“If a few bad things happened,” Rolovich said, “I’m not sure we could’ve lined up.”
Injuries have also been an issue for the Cougars. Junior running back Max Borghi has been the most notable absence through two games, but WSU played without “Z” receiver Calvin Jackson Jr. in the most recent game and the Cougars have had to survive without a variety of other players on their depth chart early in the season — for injuries and other reasons. That list includes: edge Willie Taylor III, safeties Chad Davis Jr. and Tyrese Ross, cornerback Derrick Langford and linebacker Travion Brown.
Before de Laura’s positive COVID-19 test, there had been only one known case on WSU’s football team and just five within the athletic department since daily antigen testing began in October. As of last week, the school had administered more than 5,000 daily tests to football, men’s basketball and women’s basketball players.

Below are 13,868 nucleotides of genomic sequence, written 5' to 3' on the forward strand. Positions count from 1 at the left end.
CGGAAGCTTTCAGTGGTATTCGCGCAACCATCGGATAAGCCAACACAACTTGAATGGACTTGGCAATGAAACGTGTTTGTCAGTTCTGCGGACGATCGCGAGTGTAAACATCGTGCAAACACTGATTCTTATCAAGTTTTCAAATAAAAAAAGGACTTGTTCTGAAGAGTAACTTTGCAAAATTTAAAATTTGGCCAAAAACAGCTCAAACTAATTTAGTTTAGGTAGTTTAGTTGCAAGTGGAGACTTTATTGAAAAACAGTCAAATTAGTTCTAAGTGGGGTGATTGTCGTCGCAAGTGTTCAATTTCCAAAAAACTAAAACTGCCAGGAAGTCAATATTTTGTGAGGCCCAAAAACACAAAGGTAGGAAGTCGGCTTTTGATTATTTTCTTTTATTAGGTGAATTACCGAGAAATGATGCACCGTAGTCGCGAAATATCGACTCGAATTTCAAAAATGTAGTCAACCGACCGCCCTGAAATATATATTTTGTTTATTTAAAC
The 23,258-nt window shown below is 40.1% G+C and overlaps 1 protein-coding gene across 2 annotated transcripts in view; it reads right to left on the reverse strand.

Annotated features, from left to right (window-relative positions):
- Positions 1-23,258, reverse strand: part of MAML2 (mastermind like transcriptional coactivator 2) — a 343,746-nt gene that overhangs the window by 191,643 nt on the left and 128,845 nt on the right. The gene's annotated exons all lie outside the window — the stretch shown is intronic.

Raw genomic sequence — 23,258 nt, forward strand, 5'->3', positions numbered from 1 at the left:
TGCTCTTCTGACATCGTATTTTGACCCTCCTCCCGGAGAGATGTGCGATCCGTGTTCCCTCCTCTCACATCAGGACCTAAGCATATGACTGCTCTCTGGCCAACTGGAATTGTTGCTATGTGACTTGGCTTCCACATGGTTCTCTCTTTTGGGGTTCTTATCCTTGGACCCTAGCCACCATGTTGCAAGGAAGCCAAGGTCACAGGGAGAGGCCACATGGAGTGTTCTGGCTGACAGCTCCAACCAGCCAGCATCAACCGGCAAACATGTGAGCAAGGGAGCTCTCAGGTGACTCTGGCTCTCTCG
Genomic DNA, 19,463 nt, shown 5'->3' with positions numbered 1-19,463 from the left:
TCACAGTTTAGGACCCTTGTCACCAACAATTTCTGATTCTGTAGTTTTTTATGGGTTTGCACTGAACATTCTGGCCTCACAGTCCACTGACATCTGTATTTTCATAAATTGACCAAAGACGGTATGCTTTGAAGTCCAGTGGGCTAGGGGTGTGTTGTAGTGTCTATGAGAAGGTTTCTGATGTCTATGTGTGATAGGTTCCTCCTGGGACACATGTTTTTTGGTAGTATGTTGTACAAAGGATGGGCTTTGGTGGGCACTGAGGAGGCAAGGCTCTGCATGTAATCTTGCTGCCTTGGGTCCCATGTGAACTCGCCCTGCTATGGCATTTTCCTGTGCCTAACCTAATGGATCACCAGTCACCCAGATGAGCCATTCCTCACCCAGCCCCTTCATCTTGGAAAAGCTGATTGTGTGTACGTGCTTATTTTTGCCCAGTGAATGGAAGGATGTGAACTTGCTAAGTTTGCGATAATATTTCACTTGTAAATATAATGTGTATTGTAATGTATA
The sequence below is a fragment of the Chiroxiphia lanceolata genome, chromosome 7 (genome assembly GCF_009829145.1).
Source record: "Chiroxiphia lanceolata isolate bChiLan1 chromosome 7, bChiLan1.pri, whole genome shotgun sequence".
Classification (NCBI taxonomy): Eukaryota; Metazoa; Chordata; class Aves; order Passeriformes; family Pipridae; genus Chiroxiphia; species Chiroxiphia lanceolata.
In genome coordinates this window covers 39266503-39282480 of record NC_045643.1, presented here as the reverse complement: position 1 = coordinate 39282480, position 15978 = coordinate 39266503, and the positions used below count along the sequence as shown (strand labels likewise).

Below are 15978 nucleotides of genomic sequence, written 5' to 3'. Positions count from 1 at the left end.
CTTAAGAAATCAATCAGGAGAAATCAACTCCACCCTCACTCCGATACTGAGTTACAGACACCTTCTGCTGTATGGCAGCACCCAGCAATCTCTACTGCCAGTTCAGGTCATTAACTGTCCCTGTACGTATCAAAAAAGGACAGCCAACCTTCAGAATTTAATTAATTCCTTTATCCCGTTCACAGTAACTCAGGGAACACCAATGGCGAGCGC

That number has more than doubled this week and it’s not exclusive to the football program. It was announced on Wednesday that men’s basketball coach Kyle Smith had tested positive for COVID-19, forcing him to miss at least one game on the team’s bench. No other members of the basketball program were placed in the COVID-19 protocol at the time.
WSU-Stanford becomes the sixth Pac-12 game to be canceled or altered this season and the second one this week. At this point, four other games in the conference are moving ahead as scheduled.
During the first week of the season, games between Washington and California, and Utah and Arizona State were called off due to COVID-19. Last week, California’s game against Arizona State was canceled, as was UCLA’s against Utah, but the Golden Bears and Bruins still managed to sneak in the aforementioned crossover game. Earlier this week, ASU’s game against Colorado was also canceled.